Researchers Find a Way to Detect Narrowing of Heart Valves Early

Researchers from the University of Edinburgh, Scotland have demonstrated early detection of aortic stenosis using positron emission tomography (PET) scanning and chemical tracers. The researchers used two different tracers as markers of vascular inflammation (18-fluorodeoxyglucose) and calcification (sodium 18-fluoride) in the valves of patients with aortic stenosis. The study, which was published online in the journal Circulation, aimed to assess the feasibility and reproducibility of the new PET imaging approach for the diagnosis of various degrees of aortic stenosis. The background to the study is explained in the video by Dr. Mark Dweck, one of the lead investigators of the study.

From the paper's abstract:

Methods and Results -- Patients with aortic sclerosis and mild, moderate and severe stenosis were prospectively compared to age and sex-matched control subjects. Aortic valve severity was determined by echocardiography. Calcification and inflammation in the aortic valve were assessed by sodium 18-fluoride (18F-NaF) and 18-fluorodeoxyglucose (18F-FDG) uptake using positron emission tomography. One hundred and twenty one subjects (20 controls; 20 aortic sclerosis; 25 mild, 33 moderate and 23 severe aortic stenosis) were administered both 18F-NaF and 18F-FDG. Quantification of tracer uptake within the valve demonstrated excellent inter-observer repeatability with no fixed or proportional biases and limits of agreement of ±0.21 (18F-NaF) and ±0.13 (18F-FDG) for maximum tissue-to-background ratios (TBR). Activity of both tracers was higher in patients with aortic stenosis than control subjects.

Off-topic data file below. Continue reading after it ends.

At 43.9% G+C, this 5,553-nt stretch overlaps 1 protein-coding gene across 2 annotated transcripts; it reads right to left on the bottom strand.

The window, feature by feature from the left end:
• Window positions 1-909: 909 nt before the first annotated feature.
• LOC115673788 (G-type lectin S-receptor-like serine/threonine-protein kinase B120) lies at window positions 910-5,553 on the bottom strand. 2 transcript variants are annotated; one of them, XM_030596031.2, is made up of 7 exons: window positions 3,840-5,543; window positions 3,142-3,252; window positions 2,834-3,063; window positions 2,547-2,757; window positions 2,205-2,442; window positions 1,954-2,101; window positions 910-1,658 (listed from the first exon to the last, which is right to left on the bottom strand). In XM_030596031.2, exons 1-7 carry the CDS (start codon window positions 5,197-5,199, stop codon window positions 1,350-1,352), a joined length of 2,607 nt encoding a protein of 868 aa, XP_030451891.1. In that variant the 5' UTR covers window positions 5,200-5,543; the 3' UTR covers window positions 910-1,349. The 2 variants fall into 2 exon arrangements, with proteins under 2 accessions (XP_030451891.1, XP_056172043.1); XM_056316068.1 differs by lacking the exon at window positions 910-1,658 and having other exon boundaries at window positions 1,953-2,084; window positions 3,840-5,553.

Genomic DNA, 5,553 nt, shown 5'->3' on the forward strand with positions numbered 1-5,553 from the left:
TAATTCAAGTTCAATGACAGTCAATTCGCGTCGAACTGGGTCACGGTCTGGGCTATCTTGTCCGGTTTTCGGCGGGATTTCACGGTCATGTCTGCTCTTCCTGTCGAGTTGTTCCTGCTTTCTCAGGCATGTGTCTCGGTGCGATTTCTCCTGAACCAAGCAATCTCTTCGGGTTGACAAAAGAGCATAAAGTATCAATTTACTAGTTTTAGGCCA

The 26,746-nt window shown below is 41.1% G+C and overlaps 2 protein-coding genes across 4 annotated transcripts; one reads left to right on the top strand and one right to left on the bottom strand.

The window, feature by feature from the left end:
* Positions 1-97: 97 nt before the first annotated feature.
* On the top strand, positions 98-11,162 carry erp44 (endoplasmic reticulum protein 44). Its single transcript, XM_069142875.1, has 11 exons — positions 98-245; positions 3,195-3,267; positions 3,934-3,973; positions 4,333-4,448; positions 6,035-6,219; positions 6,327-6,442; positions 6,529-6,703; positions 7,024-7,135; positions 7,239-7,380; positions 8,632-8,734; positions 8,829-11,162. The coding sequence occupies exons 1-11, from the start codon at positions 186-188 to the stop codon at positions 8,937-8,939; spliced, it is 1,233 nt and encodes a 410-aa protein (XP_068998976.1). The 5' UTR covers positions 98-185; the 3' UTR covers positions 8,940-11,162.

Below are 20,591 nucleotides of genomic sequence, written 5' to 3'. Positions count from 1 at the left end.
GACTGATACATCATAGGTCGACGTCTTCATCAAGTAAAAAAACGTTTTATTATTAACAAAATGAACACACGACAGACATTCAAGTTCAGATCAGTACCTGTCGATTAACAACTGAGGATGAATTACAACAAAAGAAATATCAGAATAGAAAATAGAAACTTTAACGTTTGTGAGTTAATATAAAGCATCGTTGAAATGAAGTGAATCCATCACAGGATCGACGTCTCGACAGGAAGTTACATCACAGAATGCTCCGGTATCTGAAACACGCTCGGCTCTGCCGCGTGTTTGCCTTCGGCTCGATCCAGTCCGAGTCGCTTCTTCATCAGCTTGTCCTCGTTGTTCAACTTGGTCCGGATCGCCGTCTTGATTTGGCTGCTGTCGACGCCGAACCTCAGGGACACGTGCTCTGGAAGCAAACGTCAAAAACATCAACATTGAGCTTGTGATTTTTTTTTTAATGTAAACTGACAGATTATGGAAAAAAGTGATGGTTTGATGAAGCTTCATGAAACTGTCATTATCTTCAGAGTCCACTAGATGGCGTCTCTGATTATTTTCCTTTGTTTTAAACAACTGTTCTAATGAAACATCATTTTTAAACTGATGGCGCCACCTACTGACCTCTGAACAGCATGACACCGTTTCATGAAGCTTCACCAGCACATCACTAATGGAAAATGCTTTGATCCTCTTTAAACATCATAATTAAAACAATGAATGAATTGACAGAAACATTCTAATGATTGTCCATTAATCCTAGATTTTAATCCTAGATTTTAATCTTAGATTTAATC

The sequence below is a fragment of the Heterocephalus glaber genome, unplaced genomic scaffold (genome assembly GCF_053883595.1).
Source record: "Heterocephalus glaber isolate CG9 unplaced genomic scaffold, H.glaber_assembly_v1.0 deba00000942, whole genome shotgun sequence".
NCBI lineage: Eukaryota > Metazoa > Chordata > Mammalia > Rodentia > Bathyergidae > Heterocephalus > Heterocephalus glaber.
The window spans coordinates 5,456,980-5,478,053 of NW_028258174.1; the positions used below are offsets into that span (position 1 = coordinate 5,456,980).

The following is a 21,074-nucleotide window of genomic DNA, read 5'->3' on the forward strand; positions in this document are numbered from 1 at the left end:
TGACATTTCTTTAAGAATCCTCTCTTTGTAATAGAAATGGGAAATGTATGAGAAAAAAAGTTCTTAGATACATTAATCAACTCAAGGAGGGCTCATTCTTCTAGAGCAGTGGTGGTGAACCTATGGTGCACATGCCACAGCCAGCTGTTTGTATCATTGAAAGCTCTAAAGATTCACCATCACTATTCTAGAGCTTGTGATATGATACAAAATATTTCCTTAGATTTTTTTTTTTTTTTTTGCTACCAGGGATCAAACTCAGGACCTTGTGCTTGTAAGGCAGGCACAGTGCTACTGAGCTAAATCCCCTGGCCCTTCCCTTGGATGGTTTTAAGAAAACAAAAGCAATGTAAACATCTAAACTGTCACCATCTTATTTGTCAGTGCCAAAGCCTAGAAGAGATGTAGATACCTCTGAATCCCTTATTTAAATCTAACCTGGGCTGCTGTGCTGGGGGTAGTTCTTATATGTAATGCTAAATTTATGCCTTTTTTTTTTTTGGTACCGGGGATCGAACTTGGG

The PET imaging technique also demonstrated that vascular inflammation played a significant role in the earlier stages of aortic stenosis while subsequent narrowing in the later stages was due to calcification around the valve. Consequently the researchers have proposed that future potential medical therapies for aortic stenosis should address this problem.


This post also appears on medGadget, an Atlantic partner site.

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